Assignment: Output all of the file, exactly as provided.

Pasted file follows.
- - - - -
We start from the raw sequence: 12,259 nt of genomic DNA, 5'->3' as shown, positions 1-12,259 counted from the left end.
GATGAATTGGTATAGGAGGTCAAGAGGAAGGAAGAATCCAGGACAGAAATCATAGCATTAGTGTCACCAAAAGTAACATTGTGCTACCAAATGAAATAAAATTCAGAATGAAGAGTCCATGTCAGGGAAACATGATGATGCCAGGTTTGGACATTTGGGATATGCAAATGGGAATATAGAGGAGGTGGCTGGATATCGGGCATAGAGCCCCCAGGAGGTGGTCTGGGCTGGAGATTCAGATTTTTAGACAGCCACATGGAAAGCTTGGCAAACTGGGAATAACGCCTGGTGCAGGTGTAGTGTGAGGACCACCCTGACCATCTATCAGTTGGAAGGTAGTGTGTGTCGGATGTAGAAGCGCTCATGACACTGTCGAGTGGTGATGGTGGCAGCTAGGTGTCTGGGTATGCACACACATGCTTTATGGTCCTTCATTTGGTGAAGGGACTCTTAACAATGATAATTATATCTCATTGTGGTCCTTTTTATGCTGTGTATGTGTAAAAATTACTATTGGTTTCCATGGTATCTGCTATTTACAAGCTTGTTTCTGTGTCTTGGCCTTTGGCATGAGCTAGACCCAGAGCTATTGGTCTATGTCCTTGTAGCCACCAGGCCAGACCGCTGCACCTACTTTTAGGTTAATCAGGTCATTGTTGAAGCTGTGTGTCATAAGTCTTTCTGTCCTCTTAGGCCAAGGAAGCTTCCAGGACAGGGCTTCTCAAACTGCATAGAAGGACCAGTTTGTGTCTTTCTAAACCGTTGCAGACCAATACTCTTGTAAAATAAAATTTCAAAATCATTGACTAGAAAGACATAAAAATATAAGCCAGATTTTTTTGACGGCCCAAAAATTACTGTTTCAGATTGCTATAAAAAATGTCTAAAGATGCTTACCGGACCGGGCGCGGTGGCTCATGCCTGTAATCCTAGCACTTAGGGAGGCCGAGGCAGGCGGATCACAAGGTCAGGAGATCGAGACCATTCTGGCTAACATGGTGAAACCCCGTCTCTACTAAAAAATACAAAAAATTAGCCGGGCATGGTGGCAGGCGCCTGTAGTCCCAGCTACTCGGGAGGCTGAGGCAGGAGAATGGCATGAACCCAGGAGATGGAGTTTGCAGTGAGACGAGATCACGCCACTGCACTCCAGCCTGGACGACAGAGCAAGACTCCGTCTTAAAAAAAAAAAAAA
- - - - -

We start from the raw sequence: 12,259 nt of genomic DNA, 5'->3' as shown, positions 1-12,259 counted from the left end.
GATGAATTGGTATAGGAGGTCAAGAGGAAGGAAGAATCCAGGACAGAAATCATAGCATTAGTGTCACCAAAAGTAACATTGTGCTACCAAATGAAATAAAATTCAGAATGAAGAGTCCATGTCAGGGAAACATGATGATGCCAGGTTTGGACATTTGGGATATGCAAATGGGAATATAGAGGAGGTGGCTGGATATCGGGCATAGAGCCCCCAGGAGGTGGTCTGGGCTGGAGATTCAGATTTTTAGACAGCCACATGGAAAGCTTGGCAAACTGGGAATAACGCCTGGTGCAGGTGTAGTGTGAGGACCACCCTGACCATCTATCAGTTGGAAGGTAGTGTGTGTCGGATGTAGAAGCGCTCATGACACTGTCGAGTGGTGATGGTGGCAGCTAGGTGTCTGGGTATGCACACACATGCTTTATGGTCCTTCATTTGGTGAAGGGACTCTTAACAATGATAATTATATCTCATTGTGGTCCTTTTTATGCTGTGTATGTGTAAAAATTACTATTGGTTTCCATGGTATCTGCTATTTACAAGCTTGTTTCTGTGTCTTGGCCTTTGGCATGAGCTAGACCCAGAGCTATTGGTCTATGTCCTTGTAGCCACCAGGCCAGACCGCTGCACCTACTTTTAGGTTAATCAGGTCATTGTTGAAGCTGTGTGTCATAAGTCTTTCTGTCCTCTTAGGCCAAGGAAGCTTCCAGGACAGGGCTTCTCAAACTGCATAGAAGGACCAGTTTGTGTCTTTCTAAACCGTTGCAGACCAATACTCTTGTAAAATAAAATTTCAAAATCATTGACTAGAAAGACATAAAAATATAAGCCAGATTTTTTTGACGGCCCAAAAATTACTGTTTCAGATTGCTATAAAAAATGTCTAAAGATGCTTACCGGACCGGGCGCGGTGGCTCATGCCTGTAATCCTAGCACTTAGGGAGGCCGAGGCAGGCGGATCACAAGGTCAGGAGATCGAGACCATTCTGGCTAACATGGTGAAACCCCGTCTCTACTAAAAAATACAAAAAATTAGCCGGGCATGGTGGCAGGCGCCTGTAGTCCCAGCTACTCGGGAGGCTGAGGCAGGAGAATGGCATGAACCCAGGAGATGGAGTTTGCAGTGAGACGAGATCACGCCACTGCACTCCAGCCTGGACGACAGAGCAAGACTCCGTCTTAAAAAAAAAAAAAA